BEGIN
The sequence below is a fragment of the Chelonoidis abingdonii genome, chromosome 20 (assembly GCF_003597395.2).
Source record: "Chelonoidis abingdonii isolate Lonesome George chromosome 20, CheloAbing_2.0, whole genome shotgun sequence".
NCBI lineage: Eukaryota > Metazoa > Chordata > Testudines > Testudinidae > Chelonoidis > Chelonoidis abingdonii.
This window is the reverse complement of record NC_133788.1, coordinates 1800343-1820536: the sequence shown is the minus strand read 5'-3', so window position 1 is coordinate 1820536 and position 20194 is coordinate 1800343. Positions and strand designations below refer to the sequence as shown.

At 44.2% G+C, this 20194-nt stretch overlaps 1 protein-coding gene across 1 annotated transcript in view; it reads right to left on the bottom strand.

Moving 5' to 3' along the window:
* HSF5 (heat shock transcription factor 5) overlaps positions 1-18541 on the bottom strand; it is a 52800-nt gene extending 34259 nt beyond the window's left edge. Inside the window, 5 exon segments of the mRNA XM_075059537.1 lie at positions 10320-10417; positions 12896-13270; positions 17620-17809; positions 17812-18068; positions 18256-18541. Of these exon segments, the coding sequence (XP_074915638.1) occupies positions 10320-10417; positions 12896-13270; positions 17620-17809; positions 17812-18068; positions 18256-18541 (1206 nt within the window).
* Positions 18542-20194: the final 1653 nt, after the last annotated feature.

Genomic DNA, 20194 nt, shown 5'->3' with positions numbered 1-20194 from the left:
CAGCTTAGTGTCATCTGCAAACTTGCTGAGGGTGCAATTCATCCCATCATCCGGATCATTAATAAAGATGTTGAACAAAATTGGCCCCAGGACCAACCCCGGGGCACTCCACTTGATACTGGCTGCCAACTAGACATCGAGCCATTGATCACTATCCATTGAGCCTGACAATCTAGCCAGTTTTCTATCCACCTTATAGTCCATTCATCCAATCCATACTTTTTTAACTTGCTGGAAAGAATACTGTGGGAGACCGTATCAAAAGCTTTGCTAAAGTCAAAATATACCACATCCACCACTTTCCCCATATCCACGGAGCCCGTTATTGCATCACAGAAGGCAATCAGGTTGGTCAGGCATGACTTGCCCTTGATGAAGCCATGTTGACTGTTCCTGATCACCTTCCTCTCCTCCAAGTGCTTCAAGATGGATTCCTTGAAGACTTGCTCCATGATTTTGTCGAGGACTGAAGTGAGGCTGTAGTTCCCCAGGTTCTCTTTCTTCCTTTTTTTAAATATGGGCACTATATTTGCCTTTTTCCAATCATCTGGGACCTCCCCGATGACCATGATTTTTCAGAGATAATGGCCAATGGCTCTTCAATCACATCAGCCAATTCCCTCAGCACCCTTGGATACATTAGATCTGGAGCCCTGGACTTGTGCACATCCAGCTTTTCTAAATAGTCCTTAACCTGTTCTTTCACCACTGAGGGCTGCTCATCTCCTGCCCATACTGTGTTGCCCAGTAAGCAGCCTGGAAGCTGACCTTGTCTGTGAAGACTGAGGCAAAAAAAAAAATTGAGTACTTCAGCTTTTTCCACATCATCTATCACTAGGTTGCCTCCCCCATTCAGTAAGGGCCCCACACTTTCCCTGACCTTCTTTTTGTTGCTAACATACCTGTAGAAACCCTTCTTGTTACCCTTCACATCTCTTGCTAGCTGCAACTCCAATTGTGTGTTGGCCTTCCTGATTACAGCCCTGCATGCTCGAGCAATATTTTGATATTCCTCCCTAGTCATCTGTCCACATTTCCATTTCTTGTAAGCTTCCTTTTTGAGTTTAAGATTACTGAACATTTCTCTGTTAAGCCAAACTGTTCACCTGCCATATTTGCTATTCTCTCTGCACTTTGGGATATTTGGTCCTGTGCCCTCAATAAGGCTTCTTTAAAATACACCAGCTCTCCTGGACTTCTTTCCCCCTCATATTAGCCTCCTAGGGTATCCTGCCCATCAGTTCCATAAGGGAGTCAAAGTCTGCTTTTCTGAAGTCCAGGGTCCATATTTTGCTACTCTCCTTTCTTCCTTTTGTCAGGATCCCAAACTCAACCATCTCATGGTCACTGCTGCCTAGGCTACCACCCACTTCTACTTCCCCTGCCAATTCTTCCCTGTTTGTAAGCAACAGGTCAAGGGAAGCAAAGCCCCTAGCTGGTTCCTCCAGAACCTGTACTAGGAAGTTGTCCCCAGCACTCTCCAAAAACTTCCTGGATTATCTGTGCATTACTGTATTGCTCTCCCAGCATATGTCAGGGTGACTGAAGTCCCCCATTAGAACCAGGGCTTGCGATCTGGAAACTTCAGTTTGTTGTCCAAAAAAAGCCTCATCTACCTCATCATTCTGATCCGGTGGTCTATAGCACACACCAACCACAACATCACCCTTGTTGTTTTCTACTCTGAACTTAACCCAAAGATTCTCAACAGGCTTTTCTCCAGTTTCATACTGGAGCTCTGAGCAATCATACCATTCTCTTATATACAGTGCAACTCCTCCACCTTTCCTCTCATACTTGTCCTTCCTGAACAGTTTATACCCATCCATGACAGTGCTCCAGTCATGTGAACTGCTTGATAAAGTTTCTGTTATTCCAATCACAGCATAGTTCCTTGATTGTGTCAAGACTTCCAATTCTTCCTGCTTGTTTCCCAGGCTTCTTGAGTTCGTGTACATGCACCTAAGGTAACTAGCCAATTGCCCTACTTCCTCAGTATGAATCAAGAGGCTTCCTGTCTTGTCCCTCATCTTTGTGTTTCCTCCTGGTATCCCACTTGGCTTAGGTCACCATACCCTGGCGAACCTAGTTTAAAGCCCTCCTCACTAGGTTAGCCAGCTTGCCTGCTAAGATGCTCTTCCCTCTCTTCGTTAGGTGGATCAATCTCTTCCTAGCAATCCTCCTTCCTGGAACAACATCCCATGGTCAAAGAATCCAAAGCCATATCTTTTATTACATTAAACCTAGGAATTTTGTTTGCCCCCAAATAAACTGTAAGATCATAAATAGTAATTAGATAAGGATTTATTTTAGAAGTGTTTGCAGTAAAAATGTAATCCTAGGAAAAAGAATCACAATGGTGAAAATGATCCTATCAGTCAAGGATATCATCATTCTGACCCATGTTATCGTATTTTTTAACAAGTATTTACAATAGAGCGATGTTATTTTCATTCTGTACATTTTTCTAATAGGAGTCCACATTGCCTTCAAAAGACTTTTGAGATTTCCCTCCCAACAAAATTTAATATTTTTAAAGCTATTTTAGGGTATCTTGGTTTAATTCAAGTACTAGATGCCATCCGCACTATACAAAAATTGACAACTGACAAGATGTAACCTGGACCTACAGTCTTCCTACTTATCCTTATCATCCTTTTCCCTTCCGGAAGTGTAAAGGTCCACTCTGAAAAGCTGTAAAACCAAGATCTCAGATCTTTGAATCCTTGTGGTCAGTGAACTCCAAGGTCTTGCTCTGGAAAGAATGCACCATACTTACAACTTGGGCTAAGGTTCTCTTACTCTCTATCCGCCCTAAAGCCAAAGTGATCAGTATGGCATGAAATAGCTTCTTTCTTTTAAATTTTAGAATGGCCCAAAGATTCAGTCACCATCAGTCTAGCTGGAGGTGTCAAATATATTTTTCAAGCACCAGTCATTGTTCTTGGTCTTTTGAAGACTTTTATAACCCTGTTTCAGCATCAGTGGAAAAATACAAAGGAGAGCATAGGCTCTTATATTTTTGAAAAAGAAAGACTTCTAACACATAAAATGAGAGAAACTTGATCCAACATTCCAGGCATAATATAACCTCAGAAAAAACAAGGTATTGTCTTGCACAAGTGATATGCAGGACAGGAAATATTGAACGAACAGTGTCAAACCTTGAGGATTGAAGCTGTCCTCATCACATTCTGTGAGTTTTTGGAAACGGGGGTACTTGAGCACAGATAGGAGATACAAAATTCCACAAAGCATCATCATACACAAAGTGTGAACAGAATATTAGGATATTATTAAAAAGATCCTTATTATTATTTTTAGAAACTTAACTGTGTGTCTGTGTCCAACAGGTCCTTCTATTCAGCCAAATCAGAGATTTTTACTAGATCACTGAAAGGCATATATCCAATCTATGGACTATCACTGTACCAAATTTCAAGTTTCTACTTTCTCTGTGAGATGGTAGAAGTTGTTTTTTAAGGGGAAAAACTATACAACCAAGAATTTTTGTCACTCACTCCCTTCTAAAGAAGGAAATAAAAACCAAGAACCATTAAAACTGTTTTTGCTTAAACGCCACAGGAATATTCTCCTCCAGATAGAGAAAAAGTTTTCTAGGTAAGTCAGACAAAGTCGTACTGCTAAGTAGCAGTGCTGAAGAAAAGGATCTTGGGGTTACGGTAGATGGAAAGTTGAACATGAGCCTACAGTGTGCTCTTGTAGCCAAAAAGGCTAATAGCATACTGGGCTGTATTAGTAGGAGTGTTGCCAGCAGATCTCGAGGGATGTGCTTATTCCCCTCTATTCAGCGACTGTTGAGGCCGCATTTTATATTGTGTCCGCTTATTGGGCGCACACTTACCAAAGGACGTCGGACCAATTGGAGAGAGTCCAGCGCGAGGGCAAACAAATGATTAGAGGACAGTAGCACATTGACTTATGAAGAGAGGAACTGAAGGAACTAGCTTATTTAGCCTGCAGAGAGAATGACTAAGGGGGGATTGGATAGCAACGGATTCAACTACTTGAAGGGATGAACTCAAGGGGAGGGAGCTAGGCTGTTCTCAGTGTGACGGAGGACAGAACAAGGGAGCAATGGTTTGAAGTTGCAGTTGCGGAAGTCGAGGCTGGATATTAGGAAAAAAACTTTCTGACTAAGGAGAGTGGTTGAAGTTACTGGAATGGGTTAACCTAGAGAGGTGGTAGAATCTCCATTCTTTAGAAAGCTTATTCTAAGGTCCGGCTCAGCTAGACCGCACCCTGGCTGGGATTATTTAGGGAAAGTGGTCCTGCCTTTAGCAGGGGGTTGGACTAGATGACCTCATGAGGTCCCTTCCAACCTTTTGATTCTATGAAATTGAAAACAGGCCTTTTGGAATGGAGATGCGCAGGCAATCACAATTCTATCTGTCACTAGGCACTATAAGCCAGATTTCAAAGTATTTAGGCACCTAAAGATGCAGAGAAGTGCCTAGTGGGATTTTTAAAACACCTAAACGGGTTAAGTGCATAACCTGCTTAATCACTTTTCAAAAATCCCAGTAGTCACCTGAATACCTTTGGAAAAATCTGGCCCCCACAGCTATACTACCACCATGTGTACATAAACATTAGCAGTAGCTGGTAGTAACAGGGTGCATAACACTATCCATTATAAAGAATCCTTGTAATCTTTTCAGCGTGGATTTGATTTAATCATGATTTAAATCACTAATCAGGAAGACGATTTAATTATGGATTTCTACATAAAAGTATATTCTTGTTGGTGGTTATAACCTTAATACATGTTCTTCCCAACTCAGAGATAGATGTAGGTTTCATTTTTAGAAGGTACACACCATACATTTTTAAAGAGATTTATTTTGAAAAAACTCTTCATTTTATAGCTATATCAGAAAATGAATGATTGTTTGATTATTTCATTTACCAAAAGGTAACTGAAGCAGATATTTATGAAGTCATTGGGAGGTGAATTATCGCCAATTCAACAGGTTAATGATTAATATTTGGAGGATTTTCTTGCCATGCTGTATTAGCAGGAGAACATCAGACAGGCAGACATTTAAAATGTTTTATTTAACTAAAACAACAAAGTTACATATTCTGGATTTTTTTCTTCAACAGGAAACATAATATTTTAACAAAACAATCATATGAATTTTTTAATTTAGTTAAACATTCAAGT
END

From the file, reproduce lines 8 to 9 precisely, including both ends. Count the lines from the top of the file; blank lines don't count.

* Positions 18542-20194: the final 1653 nt, after the last annotated feature.

Genomic DNA, 20194 nt, shown 5'->3' with positions numbered 1-20194 from the left: